Night of the Living Dead (1990)


I once read that Tom Savini apparently pulled a Barry Levinson and apologized for his 1990 remake of George Romero’s classic zombie film “Night of the Living Dead.” If that’s the case, then allow me to apologize for calling Tom Savini a pussy for doing so. Savini’s update of the film is a grade-A horror film and probably a classic to anyone who grew up around its release. As a child during that time, I could only recall the scene from Romero’s 1968 original when the cemetery zombie breaks through the car window with the rock. Growing up around Savini’s film, I have far more memories of that than I actually do its predecessor. Don’t get me wrong…I love the original, but when it comes to old horror films, nostalgia plays a big part in the enjoyment factor and Savini’s version still holds up as well as it did then.

The plots between both films are very similar, so I’m going to attempt to refrain from using terms such as “like the original” when describing this version. Like the original (aw, shit, I did it!) the film begins with our heroine Barbara and her brother Johnnie (a hardly recognizable Bill Moseley) visiting their mother’s grave which they do every year. Out of nowhere, Barbara is attacked by a zombie which Johnnie fights off, resulting in his death (a pretty nasty blow to the head, I might add.) Panicked, Barbara runs to a nearby farmhouse for safety where she finds more zombies lurking about. Enter Ben (Tony Todd) who plows down a few zombies in his truck and helps her to rid of those remaining in the house. Shortly after, we meet another group of people who are hiding out in the cellar; two are locals and then there are the Coopers whose daughter is ill from being bitten by one of the zombies. Of course we know they’re zombies, but nobody in the film does. Panic and chaos ensue, especially between the rational Ben and the epitome-of-asshole Mr. Cooper. Since Ben is low on gas, they have to work together to figure out a way to get to a nearby gas pump, all the while surviving the hordes of undead outside.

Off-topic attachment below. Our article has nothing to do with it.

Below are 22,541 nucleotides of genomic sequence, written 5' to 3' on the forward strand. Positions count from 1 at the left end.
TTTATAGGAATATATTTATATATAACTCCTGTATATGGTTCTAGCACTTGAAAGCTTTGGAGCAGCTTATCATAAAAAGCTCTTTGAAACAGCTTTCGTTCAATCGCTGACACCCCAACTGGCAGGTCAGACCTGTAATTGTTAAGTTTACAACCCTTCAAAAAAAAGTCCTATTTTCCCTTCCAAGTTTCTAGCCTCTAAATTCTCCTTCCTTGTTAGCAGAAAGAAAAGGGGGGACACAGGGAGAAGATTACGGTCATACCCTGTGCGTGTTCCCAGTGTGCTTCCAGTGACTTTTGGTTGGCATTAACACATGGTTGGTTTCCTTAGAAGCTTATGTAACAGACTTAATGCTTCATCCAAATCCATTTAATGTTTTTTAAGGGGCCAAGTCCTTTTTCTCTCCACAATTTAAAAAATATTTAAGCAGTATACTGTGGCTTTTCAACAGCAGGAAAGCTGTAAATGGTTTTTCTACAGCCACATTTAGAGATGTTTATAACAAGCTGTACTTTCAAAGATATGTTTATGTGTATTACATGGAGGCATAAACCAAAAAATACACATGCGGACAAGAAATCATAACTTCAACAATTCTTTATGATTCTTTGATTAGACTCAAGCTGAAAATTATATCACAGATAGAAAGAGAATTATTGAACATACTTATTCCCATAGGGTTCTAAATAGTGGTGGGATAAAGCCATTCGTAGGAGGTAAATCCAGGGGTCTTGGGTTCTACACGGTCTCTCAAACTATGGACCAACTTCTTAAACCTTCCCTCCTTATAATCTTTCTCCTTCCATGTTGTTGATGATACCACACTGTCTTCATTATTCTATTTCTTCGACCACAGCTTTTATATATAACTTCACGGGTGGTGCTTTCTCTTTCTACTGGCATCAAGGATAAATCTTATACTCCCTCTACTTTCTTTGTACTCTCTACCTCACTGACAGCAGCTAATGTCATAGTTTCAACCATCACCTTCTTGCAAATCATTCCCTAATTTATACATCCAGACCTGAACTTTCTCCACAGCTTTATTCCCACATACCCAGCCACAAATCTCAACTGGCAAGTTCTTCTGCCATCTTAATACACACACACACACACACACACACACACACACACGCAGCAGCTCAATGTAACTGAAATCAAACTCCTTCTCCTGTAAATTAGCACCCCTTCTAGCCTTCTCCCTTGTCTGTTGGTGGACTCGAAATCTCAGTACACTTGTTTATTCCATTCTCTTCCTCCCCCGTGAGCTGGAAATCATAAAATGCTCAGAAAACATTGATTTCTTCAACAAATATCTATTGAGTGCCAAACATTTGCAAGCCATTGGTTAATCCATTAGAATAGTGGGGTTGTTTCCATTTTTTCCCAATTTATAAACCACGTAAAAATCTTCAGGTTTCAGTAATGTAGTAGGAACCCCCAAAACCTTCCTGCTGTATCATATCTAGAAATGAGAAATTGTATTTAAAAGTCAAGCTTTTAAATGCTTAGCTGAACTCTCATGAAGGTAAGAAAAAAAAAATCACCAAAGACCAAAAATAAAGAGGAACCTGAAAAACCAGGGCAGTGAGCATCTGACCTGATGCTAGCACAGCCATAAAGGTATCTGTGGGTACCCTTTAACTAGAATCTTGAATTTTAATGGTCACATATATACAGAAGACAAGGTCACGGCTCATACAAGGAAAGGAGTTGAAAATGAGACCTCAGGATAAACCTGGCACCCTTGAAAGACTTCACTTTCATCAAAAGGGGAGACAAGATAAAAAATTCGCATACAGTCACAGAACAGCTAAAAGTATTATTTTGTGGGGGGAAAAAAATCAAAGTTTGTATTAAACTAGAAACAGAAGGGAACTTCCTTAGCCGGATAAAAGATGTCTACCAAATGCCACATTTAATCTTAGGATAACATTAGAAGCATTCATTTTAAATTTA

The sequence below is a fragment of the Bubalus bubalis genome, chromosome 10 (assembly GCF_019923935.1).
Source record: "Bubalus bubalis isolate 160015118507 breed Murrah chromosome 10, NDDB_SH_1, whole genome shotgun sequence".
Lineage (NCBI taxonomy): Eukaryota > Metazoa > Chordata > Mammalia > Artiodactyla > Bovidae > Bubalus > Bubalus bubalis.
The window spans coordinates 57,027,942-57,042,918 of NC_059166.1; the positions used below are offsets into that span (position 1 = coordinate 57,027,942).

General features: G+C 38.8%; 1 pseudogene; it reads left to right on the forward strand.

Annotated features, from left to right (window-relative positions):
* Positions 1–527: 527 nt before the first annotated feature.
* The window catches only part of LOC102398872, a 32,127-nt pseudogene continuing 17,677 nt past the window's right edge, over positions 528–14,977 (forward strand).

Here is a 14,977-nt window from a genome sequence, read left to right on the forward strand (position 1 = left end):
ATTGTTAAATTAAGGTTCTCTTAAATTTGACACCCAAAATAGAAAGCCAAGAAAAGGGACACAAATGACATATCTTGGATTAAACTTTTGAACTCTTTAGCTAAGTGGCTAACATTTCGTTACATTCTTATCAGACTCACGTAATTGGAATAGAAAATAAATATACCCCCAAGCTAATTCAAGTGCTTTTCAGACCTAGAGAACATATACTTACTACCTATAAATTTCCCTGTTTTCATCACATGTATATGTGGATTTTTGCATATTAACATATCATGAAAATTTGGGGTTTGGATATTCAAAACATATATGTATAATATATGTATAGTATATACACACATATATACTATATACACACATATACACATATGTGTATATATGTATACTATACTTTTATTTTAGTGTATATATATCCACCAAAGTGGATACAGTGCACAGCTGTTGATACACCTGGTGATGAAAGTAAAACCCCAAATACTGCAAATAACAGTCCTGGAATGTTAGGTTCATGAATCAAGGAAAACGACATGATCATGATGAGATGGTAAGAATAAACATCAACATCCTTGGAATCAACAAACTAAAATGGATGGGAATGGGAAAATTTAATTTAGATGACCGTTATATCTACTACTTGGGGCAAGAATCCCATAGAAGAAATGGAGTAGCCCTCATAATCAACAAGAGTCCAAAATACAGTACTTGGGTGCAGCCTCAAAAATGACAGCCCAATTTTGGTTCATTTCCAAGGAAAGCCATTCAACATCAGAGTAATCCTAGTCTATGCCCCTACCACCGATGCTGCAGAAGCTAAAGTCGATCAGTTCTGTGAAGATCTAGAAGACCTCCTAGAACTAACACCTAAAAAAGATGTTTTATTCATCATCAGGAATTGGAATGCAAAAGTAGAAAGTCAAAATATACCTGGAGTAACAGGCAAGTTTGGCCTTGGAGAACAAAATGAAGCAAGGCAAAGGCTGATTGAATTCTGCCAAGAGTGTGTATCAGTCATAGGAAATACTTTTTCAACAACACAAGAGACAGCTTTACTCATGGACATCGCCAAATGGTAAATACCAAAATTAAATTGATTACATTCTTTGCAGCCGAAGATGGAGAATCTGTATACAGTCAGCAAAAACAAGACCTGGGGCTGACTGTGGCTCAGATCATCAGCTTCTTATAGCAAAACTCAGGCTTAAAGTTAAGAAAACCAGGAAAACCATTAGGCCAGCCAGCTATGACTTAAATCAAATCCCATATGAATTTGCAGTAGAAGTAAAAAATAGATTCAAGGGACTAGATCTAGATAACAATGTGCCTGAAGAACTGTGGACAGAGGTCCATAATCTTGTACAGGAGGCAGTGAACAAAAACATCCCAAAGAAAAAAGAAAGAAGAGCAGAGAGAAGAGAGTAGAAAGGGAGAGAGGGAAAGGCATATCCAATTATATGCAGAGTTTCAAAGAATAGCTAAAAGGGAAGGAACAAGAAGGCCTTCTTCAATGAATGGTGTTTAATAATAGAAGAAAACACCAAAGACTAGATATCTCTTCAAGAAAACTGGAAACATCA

There are obviously a few noticeable differences between the 1968 version of “Night of the Living Dead” and its remake. Being that racism was hardly as large of an issue in 1990, the social commentary involving Ben and the film’s original ending are wiped away. There are a few class issues in the film but nothing to wipe your brow over. Barbara also goes from being a female in shock to Barbarella when it comes down to surviving. She may seem not so sexy at the beginning of the film, but once she puts on some old farmer’s pants and blasts one zombie headshot after the other, even the name “Barbara” will turn you on. The acting is quite solid for a horror film made in ’90, especially on the part of Tony Todd. Tony Todd is one of those actors that just creeps the fuck out of me now. If were in a bathroom with him, I’d probably hide in the handicapped stall until he left. In this film, he looks like the nicest guy ever. If I met him in a bathroom back then, I’d probably offer to hold his dick for him.


On the technical side, there isn’t much to complain about. With a screenplay written by Romero himself (adapted from his original script) and serving as executive producer alongside his original “NOTLD” co-writer John Russo (as Producer), you already know the material can’t be bad. Then you have make up and special-FX guru Tom Savini making his directorial film debut on material that he loves, so you know you’re going to have some amazing special effects. There’s unfortunately not as much gore as you would expect, but remember that the MPAA were fucking ridiculous about violence then, so the film was forced to cut out some more headshots and a shotgun-blast-zombie-explosion from the final cut. Back then, a film like “Hostel” or the “Dawn of the Dead” remake would have never made the cut, yet you could see a pair of tits in a PG film and hear the word “fuck” twice in the same sentence in a PG-13. Oh, the irony. Moving along, The cinematography is great and the score is quite effective (again, for a ‘90s film). All in all, I can’t see why Savini would ever have doubted himself for remaking it. Better he did in 1990 than Paul W.S. Anderson in 2007, right?

The Hidden Message: Unfortunately, Barbara…they’re still coming to get you.


~ by exploitnation on March 10, 2008.

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